Monday, January 25, 2010

Parent, Student, and Teacher Protesters Demand Explanation

For Immediate Release:

January 24, 2010

Contact: Norman Siegel at 347-907-0867, Julie Cavanagh at 917-838-6465

Parent, Student, and Teacher Protesters Demand Explanation

Last Thursday afternoon, January 21, on E. 79 St., across from the mayor’s mansion, parents, students and teachers peacefully protested against the Bloomberg Administration’s proposals to force mass closings of public schools and their takeover by charter schools. They were exercising their constitutional right under the First Amendment to publicly demand that these policies that undermine the public school system and deprive their children of an adequate education be stopped.

Meanwhile, a reporter on the scene caught on videotape the actions of police who were taking photographs of the protesters from the roof and inside a private school across the street. In 1985, the federal court ruled that it is illegal and a violation of civil rights for the New York City police to take photos of protesters, unless they have cause to believe that a crime may be committed. The city signed a consent agreement that year, restricting police surveillance according to these rules, called the Handschu Guidelines. In the case of this peaceful protest, there was no such cause. The video is available on YouTube at

The protesters are asking for a full explanation as to why the pictures were taken and how the police plan to use the photos. The protestors also want to know whether any videotaping of them was done. Finally, they are considering filing a complaint with Judge Charles S. Haight Jr., the federal judge who has continuing jurisdiction over the enforcement of the Handschu Guidelines.

Lydia Bellahcene, a parent at PS 15 in Red Hook Brooklyn where the DOE is proposing an extension of a charter school co-location, said, “Mayor Bloomberg and his cohorts can not be allowed to dismantle public education. I am outraged that there was this kind of surveillance at a peaceful protest of mothers and others. We broke no laws, and the NYPD should not be allowed to violate the laws for Mayor Bloomberg’s benefit either. The mayor and the NYPD should get used to these protests, because I and mothers across the city will be doing it again.”

Rachel Ali, student at Maxwell High School, said: “Major Bloomberg has gone too far! He is being undemocratic in his actions as if to say that he is an exception to the rules of this nation. Rules are created to maintain order and he has already broken the law by running for a third term. How much corruption can there be in one city, where the major can destroy the public school system because he thinks his way is better! His illegal surveillances are another example of his mindset. He thinks he can do whatever he wants and that the people of New York will simply accept his actions, but he is wrong. We will stand for what we believe in.”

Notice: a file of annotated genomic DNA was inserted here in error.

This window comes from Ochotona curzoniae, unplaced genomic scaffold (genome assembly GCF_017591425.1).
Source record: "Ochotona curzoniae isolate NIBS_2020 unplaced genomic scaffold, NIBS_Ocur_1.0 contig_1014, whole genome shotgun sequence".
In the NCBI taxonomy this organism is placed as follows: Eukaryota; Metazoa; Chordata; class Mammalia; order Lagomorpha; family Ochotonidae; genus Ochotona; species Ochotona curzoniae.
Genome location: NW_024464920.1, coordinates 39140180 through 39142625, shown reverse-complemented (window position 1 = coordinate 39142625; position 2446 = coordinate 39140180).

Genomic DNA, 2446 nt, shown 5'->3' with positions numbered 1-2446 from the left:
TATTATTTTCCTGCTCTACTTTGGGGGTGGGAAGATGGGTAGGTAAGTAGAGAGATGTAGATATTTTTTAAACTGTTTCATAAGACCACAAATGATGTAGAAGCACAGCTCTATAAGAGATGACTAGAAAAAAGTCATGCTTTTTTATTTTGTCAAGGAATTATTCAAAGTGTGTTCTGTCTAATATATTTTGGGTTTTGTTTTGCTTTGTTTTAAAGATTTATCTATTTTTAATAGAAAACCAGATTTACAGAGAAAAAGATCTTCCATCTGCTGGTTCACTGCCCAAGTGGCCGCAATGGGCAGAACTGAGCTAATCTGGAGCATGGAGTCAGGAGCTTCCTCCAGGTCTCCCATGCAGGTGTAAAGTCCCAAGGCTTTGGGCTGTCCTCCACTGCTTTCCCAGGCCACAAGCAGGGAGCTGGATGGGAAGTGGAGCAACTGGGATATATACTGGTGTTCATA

Lisa Donlan, public school parent and the President of the Community Education Council of District 1 on the Lower East Side, said: “The illegal surveillance of a peaceful group of orderly, organized protesters is yet another example of this administration's autocratic and unreasonable rejection of the voices of parents, students, teachers and taxpaying citizens in this city. Mayoral control has already attenuated our opinions to the point of irrelevance; by treading on our basic First Amendment rights to gather and protest peacefully last week this Mayor has once again shown his true colors: they are NOT red, white and blue.”

Khem Irby, public school parent and education advocate said, “In light of the fact that our Mayor does not have the potter's touch to fix what he has perfectly broken for seven years, I request an immediate halt in these public school closings. The board of education should take the challenge to be more creative with the communities and plant the resources to revitalize those schools. This act is an admission that the job is too hard for him. Breaking the law is not the answer either.”

"This type of intimidation and undemocratic action by the mayor is the very reason why the community believes he is destroying public education. No matter how good the intentions, when one man shuts out the voices of the community, and believes that his beliefs should have special status above all others: whether it concerns first amendment rights, decisions regarding public education, or the legal use of the police force - it is a danger to the very essence of our democratic ideals,” said Seung Ok, teacher at Maxwell Vocational high school in Brooklyn, a school which the administration has slated for closure.

“The intense police force and surveillance of a peaceful group of parent, student, and teacher protesters last Thursday highlights a clear attempt by Mayor Bloomberg’s Administration to silence and intimidate stakeholders in education policy. The hallmark of this Administration has been to deny and disenfranchise the voices of parents in the debates surrounding school policies, such as school closings and charter school invasions. This is a clear intent to dissuade active participation in advocacy efforts on their children’s behalf,” says Julie Cavanagh, teacher PS 15, “We view these actions as a violation of our civil liberties and will continue in our struggle to protect our children’s public education system and our First Amendment rights.”

1 comment:

Worldvacation said...

I agree with the person that wrote that the real losers in this deplorable situation are the children from the classroom. They have lost a devoted, caring teacher.